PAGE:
Whilst Royal Tern was the dominant species in terms of numbers during my November visit to the Gulf Coast, some other species were present too - Sandwich Tern and Forster's Tern. They were most transient than the larger species, seemingly dipping in and out only briefly, particularly Forster's Tern. I managed a few frames of both in overcast conditions one morning.
The American form of Sandwich Tern, known by some authorities as Cabot's Tern, is a breeder on the atlantic coasts of the USA, and 90% of its population winters in the Gulf. Although the european version has made it across, the overwhelmingly likelihood is Cabot's - and they can be separated by better birders than I on a more robust bill structure and on moult timing at certain times of year. Sound tough? You bet, but below are two images of Cabot's from St Pete Beach.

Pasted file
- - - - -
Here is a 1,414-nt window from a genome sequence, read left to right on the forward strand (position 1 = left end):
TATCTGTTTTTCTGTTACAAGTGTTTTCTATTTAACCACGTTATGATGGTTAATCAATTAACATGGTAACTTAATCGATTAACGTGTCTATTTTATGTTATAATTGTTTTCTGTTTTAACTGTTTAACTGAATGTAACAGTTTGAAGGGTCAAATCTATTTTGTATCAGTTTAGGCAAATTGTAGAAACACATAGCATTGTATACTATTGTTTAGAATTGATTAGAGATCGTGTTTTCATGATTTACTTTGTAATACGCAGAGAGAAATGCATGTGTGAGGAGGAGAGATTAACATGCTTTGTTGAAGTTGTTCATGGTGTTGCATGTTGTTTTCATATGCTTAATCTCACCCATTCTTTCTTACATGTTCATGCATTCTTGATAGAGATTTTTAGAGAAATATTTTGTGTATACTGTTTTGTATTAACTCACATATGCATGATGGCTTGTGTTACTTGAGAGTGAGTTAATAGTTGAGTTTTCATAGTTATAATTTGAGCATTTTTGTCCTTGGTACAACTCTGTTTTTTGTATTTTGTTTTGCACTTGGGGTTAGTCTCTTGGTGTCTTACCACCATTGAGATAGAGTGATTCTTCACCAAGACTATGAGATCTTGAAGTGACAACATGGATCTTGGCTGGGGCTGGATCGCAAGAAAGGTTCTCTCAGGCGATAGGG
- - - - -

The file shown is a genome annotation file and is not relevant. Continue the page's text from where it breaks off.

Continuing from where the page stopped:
Below are two images of Forster's Tern, which is a much smaller bird. I wasn't certain I'd ever seen one before as I didn't know what it was when it landed in amongst the throng. It didn't stay for very long unfortunately and I would very much have liked longer with it as it seemed very characterful. I'm racking up a good list of terns now, what with all the species in Dubai last year and then various odd birds on my travels, including a Black-naped Tern from Thailand identified from a nearly 20 year old 35mm slide!